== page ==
The U.S. Department of Housing and Urban Development (HUD) today released several model programs designed to help communities get Community Development Block Grant Disaster Recovery (CDBG-DR) funds more expeditiously to residents struggling to rebuild, repair or restore their homes. These program designs can be adapted to a locality's unique needs and readily implemented so each community does not have to develop entire new programs on their own.
"Providing these ready-made programs to communities will help them get resources where they are needed more effectively and efficiently," said HUD Secretary Shaun Donovan, who also serves as Chair of the Hurricane Sandy Rebuilding Task Force. "We are committed to working with our federal, state, local and tribal partners to get assistance to families who are struggling to rebuild as quickly as possible."
The Disaster Relief Appropriations Act of 2013, signed into law by President Obama on January 29, included $16 billion in CDBG-DR funding. HUD announced the first allocation totaling $5.4 billion to five states and the City of New York eight days later. HUD will announce additional allocations in the coming months. HUD has worked closely with state and local partners to identify opportunities to expedite this assistance.
The model programs announced today cover three likely areas of need that communities would use CDBG-DR funding to meet:
Housing Rehabilitation: HUD has also developed a model of a program that would get CDBG-DR funds to homeowners to help them repair and rehabilitate their homes.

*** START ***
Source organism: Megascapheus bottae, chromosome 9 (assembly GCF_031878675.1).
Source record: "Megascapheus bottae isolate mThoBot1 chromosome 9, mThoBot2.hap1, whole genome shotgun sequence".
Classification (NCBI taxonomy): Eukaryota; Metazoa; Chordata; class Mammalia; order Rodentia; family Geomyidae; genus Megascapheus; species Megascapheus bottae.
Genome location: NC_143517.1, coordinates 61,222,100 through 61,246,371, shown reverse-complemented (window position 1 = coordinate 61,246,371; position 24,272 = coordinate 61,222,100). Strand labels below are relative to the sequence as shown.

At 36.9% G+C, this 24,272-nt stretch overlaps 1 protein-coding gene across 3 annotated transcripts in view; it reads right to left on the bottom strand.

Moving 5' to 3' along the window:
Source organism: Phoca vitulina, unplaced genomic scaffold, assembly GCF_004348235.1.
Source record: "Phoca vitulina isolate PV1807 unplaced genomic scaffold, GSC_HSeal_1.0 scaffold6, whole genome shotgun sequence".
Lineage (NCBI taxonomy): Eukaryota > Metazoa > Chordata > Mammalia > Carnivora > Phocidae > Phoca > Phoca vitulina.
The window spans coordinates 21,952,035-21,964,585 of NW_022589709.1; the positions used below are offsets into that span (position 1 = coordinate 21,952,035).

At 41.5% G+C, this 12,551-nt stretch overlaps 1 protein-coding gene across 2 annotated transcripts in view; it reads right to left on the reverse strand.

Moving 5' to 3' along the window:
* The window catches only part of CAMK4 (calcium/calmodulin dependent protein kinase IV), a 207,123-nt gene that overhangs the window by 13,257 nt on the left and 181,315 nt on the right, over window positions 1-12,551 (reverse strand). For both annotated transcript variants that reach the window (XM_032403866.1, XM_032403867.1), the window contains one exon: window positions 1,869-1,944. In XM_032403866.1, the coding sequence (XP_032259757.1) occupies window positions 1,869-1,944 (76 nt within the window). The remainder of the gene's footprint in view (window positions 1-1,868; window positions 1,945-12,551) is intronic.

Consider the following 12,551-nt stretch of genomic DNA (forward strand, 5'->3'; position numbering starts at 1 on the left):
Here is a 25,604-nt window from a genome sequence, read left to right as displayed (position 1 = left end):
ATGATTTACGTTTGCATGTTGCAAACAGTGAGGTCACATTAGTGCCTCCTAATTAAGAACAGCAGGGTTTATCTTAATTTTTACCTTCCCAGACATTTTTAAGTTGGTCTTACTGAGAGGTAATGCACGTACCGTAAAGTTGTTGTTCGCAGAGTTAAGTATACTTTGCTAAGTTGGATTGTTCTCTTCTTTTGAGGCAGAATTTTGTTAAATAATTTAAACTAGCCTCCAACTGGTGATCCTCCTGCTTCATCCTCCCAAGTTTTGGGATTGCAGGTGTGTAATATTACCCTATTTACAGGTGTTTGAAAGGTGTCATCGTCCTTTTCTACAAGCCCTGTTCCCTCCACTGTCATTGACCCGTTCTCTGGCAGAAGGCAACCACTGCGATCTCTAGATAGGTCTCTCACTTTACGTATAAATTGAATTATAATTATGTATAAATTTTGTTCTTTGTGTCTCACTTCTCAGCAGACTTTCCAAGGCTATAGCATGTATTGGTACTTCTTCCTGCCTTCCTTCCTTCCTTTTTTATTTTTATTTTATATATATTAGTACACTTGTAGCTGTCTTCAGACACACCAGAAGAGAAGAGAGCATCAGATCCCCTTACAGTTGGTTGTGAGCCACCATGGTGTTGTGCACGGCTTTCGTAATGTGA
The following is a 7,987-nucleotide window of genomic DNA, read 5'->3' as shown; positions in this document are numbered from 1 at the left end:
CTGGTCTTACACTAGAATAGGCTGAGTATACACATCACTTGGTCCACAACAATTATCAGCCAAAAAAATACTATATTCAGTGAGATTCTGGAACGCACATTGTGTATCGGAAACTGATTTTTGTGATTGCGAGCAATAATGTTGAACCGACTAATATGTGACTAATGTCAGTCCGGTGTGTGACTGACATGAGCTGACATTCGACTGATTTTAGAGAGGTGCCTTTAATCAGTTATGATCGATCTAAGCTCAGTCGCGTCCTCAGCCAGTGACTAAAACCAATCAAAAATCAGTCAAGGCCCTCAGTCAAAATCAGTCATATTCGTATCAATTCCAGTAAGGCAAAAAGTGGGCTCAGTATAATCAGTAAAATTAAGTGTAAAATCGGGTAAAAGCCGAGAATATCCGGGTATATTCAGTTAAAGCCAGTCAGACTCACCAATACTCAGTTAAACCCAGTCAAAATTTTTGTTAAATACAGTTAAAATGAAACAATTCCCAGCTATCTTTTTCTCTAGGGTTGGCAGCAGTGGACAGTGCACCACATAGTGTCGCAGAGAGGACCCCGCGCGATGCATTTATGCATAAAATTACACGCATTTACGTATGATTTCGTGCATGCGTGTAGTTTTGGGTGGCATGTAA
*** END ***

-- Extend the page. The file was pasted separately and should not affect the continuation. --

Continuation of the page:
Housing Counseling: HUD is releasing a program guide that will support state and local governments using CDBG-DR funding to help affected homeowners connect with a reliable housing counselor in order to navigate the affordable options to rebuild, repair or relocate. More than 100 HUD-approved housing counseling agencies, with proper training and support, are available to help homeowners assess what they can afford, negotiate with insurance and mortgage companies, apply for affordable home repair loans and grants, and get their finances and their home stable and secure. With an investment of CDBG-DR funds, housing counselors would be able to provide this service free to homeowners and be an important safeguard against scammers that are unfortunately taking advantage of an already vulnerable population.
Housing Buyouts: Buying out homeowners in particularly flood-prone areas can be a cost-effective option to reduce future risk. The model program announced today reflects the potential importance of such programs and the need to ensure that any such process is locally driven.
These programs could be funded with the first round of CDBG-DR funding or with subsequent rounds and could be used by state, local and county governments applying for CDBG-DR funding. HUD has worked closely with a range of federal, state and local stakeholders to develop these programs and is committed to working with them as needed to help communities meet their unique needs.